“Never forget that when we are dealing with any pleasure in its healthy and normal and satisfying form, we are, in a sense, on the Enemy’s ground. I know we have won many a soul through pleasure. All the same, it is His invention, not ours. He made the pleasures: all our research thus far has not enabled us to produce one.” (Screwtape, ch.9, p.41)

“A moderated religion is as good for us as no religion at all – and more amusing.” (Screwtape, ch.9, p.43)

  • Convince him to blend in with his new worldly acquaintances.

“All mortals tend to turn into the thing they are pretending to be.” (Screwtape, ch.10, p.46)

  • Understand the four causes of laughter (joy, fun, the joke proper, and flippancy), and shrewdly use jokes and flippancy.
  • Don’t underestimate the power of “very small sins” because “the safest road to Hell is the gradual one.”
  • Don’t allow him to experience real pleasures because they are a touchstone of reality.
  • Make him proud of his humility; use both vainglory and false modesty to keep him from humility’s true end.

“When they have really learned to love their neighbors as themselves, they will be allowed to love themselves as their neighbors.” (Screwtape, ch.14, p.65)

  • Make him live in the future rather than the present.
  • Encourage church-hopping.

“Surely you know that if a man can’t be cured of churchgoing, the next best thing is to send him all over the neighbourhood looking for the church that ‘suits’ him until he becomes a taster or connoisseur of churches.” (Screwtape, ch.16, p.72)

“The search for a ‘suitable’ church makes the man a critic where the Enemy wants him to be a pupil.” (Screwtape, ch.16, p.73)

  • Encourage gluttony through delicacy rather than excess.
  • Convince him that the only respectable ground for marriage is “being in love.”
  • Understand that the Enemy does not genuinely love humans (but we don’t know what his real motive is).
  • Don’t give up if your direct attacks on his chastity fail; try to arrange a desirable marriage.
  • Convince him to use the pronoun “my” in the fully possessive sense of ownership (e.g., “my time,” “my boots,” “my wife,” and “my God”).

“Let him have the feeling that he starts each day as the lawful possessor of twenty-four hours. Let him feel as a grievous tax that portion of this property which he has to make over to his employers, and as a generous donation that further portion which he allows to religious duties.” (Screwtape, ch.21, p.96)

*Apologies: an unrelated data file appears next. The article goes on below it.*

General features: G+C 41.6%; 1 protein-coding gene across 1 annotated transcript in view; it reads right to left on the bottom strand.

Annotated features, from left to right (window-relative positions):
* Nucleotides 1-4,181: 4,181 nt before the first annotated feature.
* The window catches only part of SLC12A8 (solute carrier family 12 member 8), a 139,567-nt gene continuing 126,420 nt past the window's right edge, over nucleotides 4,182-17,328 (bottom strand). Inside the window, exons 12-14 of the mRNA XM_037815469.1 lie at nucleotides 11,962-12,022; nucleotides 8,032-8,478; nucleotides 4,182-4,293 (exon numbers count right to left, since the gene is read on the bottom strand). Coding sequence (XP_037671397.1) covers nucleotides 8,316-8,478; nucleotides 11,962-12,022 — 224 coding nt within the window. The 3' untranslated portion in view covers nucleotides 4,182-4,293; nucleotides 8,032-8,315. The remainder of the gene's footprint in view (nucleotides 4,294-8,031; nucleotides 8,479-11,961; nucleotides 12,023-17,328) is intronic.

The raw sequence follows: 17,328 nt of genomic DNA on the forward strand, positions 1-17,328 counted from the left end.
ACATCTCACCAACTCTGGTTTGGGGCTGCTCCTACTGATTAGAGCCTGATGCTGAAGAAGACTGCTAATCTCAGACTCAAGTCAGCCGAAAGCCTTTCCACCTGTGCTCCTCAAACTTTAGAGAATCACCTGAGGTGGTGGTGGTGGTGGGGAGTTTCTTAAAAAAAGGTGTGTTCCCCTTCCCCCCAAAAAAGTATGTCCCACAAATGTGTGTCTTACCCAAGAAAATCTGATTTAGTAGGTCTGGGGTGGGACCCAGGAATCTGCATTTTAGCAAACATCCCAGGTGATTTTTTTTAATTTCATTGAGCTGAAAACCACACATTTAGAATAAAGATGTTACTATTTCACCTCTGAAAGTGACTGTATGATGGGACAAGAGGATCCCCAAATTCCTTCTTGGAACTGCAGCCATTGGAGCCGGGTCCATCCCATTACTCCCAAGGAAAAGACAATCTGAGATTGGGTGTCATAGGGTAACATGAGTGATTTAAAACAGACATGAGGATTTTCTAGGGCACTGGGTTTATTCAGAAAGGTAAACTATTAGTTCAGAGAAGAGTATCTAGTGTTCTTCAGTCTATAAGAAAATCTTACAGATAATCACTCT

• Understand that the Enemy has filled his world full of pleasures and that you must twist them before you can use them.
  • Encourage him to embrace a “historical Jesus” and to treat Christianity as merely a means to a political end such as social justice.

“‘Believe this, not because it is true, but for some other reason.’ That’s the game.” (Screwtape, ch.23, p.109)

  • Confuse him with spiritual pride for being part of an elite set.
  • Replace “mere Christianity” with “Christianity And” by increasing his horror of “the same old thing” and thus increasing his desire for novelty.

“The horror of the Same Old Thing is one of the most valuable passions we have produced in the human heart – an endless source of heresies in religion, folly in counsel, infidelity in marriage, and inconstancy in friendship.” (Screwtape, ch.25, p.116)

“But the greatest triumph of all is to elevate this horror of the Same Old Thing into a philosophy so that nonsense in the intellect may reinforce corruption in the will. It is here that the general Evolutionary or Historical character of modern European thought (partly our work) comes in so usefully.” (Screwtape, ch.25, p.118)

  • Sow seeds of “unselfishness” during his courtship.

“A woman means byUnselfishness chiefly taking trouble for others; a man means not giving trouble to others.” (Screwtape, ch.26, p.121)

  • Twist his prayers.
  • Guard his life so that he grows old because real worldliness takes time.

“Prosperity knits a man to the World. He feels that he is ‘finding his place in it,’ while really it is finding its place in him.” (Screwtape, ch.28, p.132)

  • Defeat his courage, and make him a coward.

“He sees as well as you do that courage is not simply one of the virtues, but the form of every virtue at the testing point, which means, at the point of highest reality.” (Screwtape, ch.29, p.137)

  • Capitalize on his fatigue, and manipulate his emotions with the word “real.”
  • His end is inexplicable, but we must win in the end.